1
\$\begingroup\$

I am trying to power a 3 Watt light-bulb. I would like to calculate how long that light would run on a triple A battery versus a AA battery.

How do I do that?

\$\endgroup\$
  • \$\begingroup\$ Light bulb or LED? \$\endgroup\$ – Russell McMahon Jan 17 '15 at 10:50
2
\$\begingroup\$

A single battery? Not very long. You can look up battery datasheets. 3W at 1.5V is 2A.

Even with an AA battery, a 2A discharge current is off the chart. Maybe constant power you could get a few minutes. AAA would be worse.

enter image description here

Two fresh top-quality alkaline cells might be able to buy you 1/2 hour operating if you allowed the voltage to drop to 1V (that's constant current discharge, so much of the time you'd actually be getting between 3W and 2W. Constant power or AAA would be worse.

|improve this answer|||||
\$\endgroup\$
1
\$\begingroup\$

A decent quality AA battery will have about 2400mAh capacity. A similar quality AAA battery will have about 1200mAh capacity. So, for a given load, the AA will last about twice as long.

Your 3W light running off a single 1.5V battery will consume 3 / 1.5 = 2A of current, so will (nominally) last about 2.4/2 = 1.2 hours for the AA and 0.6 hours for the AAA. However, given that 2A is a very high current for these batteries, I wouldn't be surprised if you got 3/4 of that time or less. Another problem is that the voltage will drop quite quickly under that kind of load, so the light will dim quickly as well.

As to how you do it, there are some clues above. You should also look for a datasheet for your particular battery and examine the graphs provided. Decent battery manufacturers will give you useful graphs about how their batteries respond to different loads.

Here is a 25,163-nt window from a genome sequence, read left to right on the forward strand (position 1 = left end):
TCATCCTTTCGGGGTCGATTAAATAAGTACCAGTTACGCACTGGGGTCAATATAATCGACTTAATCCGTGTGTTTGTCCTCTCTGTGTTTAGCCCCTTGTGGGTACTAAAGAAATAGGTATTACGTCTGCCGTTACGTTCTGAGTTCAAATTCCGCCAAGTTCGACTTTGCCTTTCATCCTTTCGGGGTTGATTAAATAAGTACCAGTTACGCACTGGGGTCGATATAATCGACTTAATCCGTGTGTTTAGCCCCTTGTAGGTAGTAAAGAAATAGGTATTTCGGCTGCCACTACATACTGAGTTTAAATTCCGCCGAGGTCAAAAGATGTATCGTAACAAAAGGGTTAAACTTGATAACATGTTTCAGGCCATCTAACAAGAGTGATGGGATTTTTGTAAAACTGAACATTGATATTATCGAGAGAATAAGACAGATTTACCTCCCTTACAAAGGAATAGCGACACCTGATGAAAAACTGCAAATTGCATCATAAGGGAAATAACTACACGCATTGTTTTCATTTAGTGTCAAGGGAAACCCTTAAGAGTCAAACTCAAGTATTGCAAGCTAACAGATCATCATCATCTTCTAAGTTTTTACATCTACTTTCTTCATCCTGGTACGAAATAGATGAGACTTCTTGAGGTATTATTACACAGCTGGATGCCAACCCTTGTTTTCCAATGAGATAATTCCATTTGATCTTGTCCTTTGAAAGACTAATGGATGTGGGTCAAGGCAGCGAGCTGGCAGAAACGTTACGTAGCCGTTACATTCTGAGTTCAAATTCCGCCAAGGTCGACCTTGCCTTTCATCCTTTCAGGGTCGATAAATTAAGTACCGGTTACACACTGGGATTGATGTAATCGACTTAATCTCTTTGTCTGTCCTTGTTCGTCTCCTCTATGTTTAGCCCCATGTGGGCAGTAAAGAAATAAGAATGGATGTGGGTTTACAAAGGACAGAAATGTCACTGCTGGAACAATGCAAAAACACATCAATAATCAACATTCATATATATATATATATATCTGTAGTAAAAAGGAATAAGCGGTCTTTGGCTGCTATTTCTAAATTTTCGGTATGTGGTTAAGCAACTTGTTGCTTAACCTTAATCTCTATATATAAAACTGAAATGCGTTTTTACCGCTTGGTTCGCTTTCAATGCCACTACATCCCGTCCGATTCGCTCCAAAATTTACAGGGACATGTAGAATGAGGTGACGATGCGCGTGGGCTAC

|improve this answer|||||
\$\endgroup\$
  • \$\begingroup\$ 3w bulb is likely an LED or CFL. They are not pure resistive loads like an incandescent bulb. There will be a power factor of less than 1 for these bulbs. Will that affect the "run time" of the battery? \$\endgroup\$ – Filek Jan 16 '15 at 22:12
  • \$\begingroup\$ @Filek Off the top of my head, I'm not sure. I'd want more information for a considered answer. My instinct though is to say "no" because I agree that it's probably a LED, and I don't think I've ever seen a LED described as a reactive load. Non-linear, yes, but not reactive. \$\endgroup\$ – markt Jan 16 '15 at 23:15
  • \$\begingroup\$ "Power factor" has no meaning for a DC source like a battery. \$\endgroup\$ – Brian Drummond Jan 17 '15 at 10:08
  • \$\begingroup\$ @BrianDrummond Agreed, but I've never looked at a CFL drive circuit (and I have no idea what it entails), so I wonder about circuit and battery interaction as the battery flattens hence hedging my bets. \$\endgroup\$ – markt Jan 17 '15 at 10:19
  • \$\begingroup\$ @BrianDrummond - If power factor has no effect on battery power, why do UPS backup battery systems give ratings in both watts and volt*amps? (I'm not challenging you, I'm just confused) \$\endgroup\$ – Filek Jan 18 '15 at 7:38

Your Answer

By clicking “Post Your Answer”, you agree to our terms of service, privacy policy and cookie policy

Not the answer you're looking for? Browse other questions tagged or ask your own question.